Smart Sensors Assess Structural Health
- Created: Friday, 01 January 2010
The materials used to make airplanes and space shuttles do not last forever. That is why NASA frequently inspects launch vehicles, fuel tanks, crew habitats, and other components for structural damage. The timely and accurate detection of cracks or other damage can prevent failure, prolong service life, and ensure safety and reliability.
To perform quick, nondestructive evaluation and monitoring of aerospace vehicles and structures, NASA pursues the development of structural health monitoring (SHM) systems. SHM aims to build a system with a network of sensors placed in critical areas where structural integrity must be maintained, such as vehicle stage sections, separation interfaces, solid motors, and tanks. The sensors send information to a computer that is programmed to recognize patterns of electrical signals that represent damage, such as strains, breaks, or cracks. These systems can automatically collect and process data.
One approach to SHM is the Stanford Multi-Actuator Receiver Transduction (SMART) Layer, a patented technology from Stanford University. The thin material layer is embedded with a network of piezoelectric sensors and actuators that can be mounted on metal structures or embedded in composite structures. The piezoelectric sensors give off a small amount of electricity when they undergo mechanical pressure. Similar to a medical ultrasound, the sensors generate a wave that propagates through the structure and is picked up by other sensors. The aim is not only to detect structural damage, but to provide early warning before a failure takes place.
To enhance and commercialize the SMART Layer, Acellent Technologies Inc. was founded in 1999 in Sunnyvale, California. Soon after its founding, the company created an SHM system consisting of the SMART Layer, supporting diagnostic hardware, and data processing and analysis software.
In 2001, Acellent started working with Marshall Space Flight Center through a Acellent develops advanced active and passive diagnostic systems using built-in networks of actuators and sensors.
Customarily, SHM uses sensors and actuators arrayed at various locations on a structure. In contrast, the SMART Layer contains an entire sensor and actuator array, making it unnecessary to install each sensor and actuator individually. The SMART Layer is pre-networked and pre-positioned, making it very easy for installation. The layer can be mounted on an existing structure or integrated into a composite structure during fabrication. Different types of sensors, such as piezoelectric and fiber optic, can both be embedded in the sheet to form a hybrid network.
Capable of being integrated into new or existing structures, SMART Layer technology is used to automate inspection and maintenance including structural condition monitoring, load and strain monitoring, impact detection, damage detection, impact damage assessment, crack growth monitoring, debonding detection, process monitoring, materials cure monitoring, and quality control.
The main benefits of SMART Layer technology are its flexibility, light weight, ability to adapt to any structure, ease of installation, durability, and reliability under different environments. The size and shape of the technology varies, and Acellent manufactures SMART Layers in numerous sizes, shapes, and complexities—from single sensor flat strip to multisensor 3-D shells. In addition to the sensor network, Acellent provides the diagnostic hardware and data analysis software for different SHM applications from monitoring large composite structures to localized damage detection in composites and metals.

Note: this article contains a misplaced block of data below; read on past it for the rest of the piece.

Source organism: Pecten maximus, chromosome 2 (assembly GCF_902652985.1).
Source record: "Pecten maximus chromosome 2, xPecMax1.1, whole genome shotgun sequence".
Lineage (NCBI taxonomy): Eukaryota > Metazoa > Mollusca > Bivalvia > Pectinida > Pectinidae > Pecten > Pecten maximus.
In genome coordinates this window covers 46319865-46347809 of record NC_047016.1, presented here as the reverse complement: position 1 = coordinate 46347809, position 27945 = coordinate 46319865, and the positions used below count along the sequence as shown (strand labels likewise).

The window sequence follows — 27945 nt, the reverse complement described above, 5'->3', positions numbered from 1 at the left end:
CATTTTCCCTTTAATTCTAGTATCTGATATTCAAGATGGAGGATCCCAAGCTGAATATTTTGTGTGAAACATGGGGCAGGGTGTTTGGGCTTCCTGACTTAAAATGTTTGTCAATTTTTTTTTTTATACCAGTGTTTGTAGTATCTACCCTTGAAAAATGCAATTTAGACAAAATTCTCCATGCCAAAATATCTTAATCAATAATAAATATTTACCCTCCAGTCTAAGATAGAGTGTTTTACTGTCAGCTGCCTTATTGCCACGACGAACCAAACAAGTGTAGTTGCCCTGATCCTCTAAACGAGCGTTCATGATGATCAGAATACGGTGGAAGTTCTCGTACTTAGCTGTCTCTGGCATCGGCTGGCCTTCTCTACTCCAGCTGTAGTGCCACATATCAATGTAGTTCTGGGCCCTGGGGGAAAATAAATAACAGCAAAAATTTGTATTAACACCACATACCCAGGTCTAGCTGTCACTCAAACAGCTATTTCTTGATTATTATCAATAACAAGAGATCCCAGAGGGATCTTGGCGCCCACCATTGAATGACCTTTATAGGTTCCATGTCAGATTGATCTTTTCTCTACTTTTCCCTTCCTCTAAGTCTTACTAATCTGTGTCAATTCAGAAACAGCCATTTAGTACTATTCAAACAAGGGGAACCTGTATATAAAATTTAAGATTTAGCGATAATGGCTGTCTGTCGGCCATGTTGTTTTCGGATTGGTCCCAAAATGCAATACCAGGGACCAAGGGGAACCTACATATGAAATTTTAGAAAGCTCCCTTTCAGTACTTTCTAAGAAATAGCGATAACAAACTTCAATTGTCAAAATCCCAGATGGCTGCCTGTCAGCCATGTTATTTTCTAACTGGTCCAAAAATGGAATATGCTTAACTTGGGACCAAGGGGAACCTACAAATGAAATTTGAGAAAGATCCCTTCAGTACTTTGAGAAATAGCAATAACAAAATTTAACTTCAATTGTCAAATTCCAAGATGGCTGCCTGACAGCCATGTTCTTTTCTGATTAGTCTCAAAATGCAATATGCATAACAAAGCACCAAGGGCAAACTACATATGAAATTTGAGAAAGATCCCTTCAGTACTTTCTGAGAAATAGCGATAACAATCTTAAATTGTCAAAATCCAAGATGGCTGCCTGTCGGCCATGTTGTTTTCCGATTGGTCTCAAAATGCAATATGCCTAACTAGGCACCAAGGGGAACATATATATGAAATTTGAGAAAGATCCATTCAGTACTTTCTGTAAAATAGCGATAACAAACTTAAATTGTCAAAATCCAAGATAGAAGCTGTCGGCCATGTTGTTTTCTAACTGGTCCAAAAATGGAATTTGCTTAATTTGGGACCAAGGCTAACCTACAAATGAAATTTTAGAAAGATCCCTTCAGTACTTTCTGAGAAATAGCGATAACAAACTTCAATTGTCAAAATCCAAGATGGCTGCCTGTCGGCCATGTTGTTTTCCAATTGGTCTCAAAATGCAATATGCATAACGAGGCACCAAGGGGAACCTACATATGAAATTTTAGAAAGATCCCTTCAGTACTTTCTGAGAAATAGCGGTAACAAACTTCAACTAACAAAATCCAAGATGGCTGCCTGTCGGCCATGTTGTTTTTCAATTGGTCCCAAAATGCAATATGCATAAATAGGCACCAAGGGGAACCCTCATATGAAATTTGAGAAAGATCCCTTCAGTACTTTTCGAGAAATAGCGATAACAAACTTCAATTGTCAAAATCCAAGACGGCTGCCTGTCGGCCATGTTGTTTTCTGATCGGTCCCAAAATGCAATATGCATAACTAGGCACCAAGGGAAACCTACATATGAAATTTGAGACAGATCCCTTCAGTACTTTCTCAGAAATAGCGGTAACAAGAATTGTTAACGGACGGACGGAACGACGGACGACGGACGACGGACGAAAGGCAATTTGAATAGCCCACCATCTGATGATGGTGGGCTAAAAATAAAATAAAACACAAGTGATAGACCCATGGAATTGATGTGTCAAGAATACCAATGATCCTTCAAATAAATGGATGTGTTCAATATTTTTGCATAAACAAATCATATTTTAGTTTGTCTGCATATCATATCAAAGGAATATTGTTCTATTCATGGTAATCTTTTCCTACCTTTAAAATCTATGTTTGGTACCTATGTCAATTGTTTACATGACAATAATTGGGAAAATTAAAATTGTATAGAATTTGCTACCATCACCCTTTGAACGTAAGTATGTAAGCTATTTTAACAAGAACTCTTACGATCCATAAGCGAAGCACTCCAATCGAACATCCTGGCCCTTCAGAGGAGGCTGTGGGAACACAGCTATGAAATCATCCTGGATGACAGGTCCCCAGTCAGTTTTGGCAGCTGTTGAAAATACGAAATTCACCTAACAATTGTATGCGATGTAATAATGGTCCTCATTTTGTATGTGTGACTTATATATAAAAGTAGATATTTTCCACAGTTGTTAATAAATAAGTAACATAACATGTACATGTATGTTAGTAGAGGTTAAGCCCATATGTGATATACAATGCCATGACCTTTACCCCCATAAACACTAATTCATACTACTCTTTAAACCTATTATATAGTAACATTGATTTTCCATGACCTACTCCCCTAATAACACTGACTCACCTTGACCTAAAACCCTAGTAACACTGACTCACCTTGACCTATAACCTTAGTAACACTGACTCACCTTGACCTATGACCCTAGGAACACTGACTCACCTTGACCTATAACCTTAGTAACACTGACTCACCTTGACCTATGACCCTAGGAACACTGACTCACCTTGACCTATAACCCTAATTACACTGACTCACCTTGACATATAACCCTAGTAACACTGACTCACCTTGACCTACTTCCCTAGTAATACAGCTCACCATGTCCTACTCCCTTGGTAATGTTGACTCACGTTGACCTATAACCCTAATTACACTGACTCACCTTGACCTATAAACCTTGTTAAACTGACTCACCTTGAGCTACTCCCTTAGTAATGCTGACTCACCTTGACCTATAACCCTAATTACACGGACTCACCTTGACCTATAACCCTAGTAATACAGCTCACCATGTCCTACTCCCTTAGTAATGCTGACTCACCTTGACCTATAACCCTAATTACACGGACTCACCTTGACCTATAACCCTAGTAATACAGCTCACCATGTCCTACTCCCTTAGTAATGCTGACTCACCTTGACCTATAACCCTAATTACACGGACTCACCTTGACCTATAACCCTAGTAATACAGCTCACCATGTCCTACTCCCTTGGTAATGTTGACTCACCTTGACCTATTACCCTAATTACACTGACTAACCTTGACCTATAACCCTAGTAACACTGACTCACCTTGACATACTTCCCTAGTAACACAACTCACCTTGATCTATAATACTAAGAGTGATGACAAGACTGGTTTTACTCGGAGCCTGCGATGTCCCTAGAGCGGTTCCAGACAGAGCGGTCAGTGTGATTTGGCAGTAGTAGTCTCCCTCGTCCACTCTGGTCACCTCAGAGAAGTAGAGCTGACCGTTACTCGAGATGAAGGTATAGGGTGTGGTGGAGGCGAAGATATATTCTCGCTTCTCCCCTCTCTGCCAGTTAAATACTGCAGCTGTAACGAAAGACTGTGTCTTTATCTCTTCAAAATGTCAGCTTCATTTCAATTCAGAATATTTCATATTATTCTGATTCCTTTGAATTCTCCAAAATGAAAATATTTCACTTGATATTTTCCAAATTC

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According to Acellent, customers and partners include aerospace and automotive companies; construction, energy, and utility companies; and the defense, space, transportation, and energy industries. Private and government research labs have purchased the technology to gauge its performance in particular environmental conditions.
Acellent has had sales contracts with many major aerospace companies, including Boeing, Lockheed-Martin, Bombardier, and Airbus. Acellent is also customizing the technology for the U.S. Army to monitor fatigue cracks in rotorcraft structures. Recently, BMW used the SMART Layer technology on a concept vehicle to help verify the design and modeling, and to improve manufacturing techniques.
Over the last couple of years, Acellent has been funded to monitor civil infrastructure such as pipelines, buildings, and bridges, including a recent project with the National Institute of Standards and Technology. “We have been asked to develop a system—not just to monitor damage to a structure—but to monitor the overall framework or architecture for monitoring bridges across the Nation,” says Beard.
In addition to winning sales for research and testing, the company has won additional NASA SBIRs to apply the technology to large scale structures like rocket motors. Acellent’s long-term goal, however, is to have the technology become part of the design process. Instead of applying SHM after a new spacecraft is designed, Beard says the company envisions SHM being included in the original design of the structure. “If you design sensors into the structure in the beginning, you can optimize the structural design and reduce the overall weight of the vehicle. That is the direction we would like to see the technology go.”
SMART Layer® is a registered trademark of Acellent
SMART Suitcase™ is a trademark of Acellent Technologies Inc.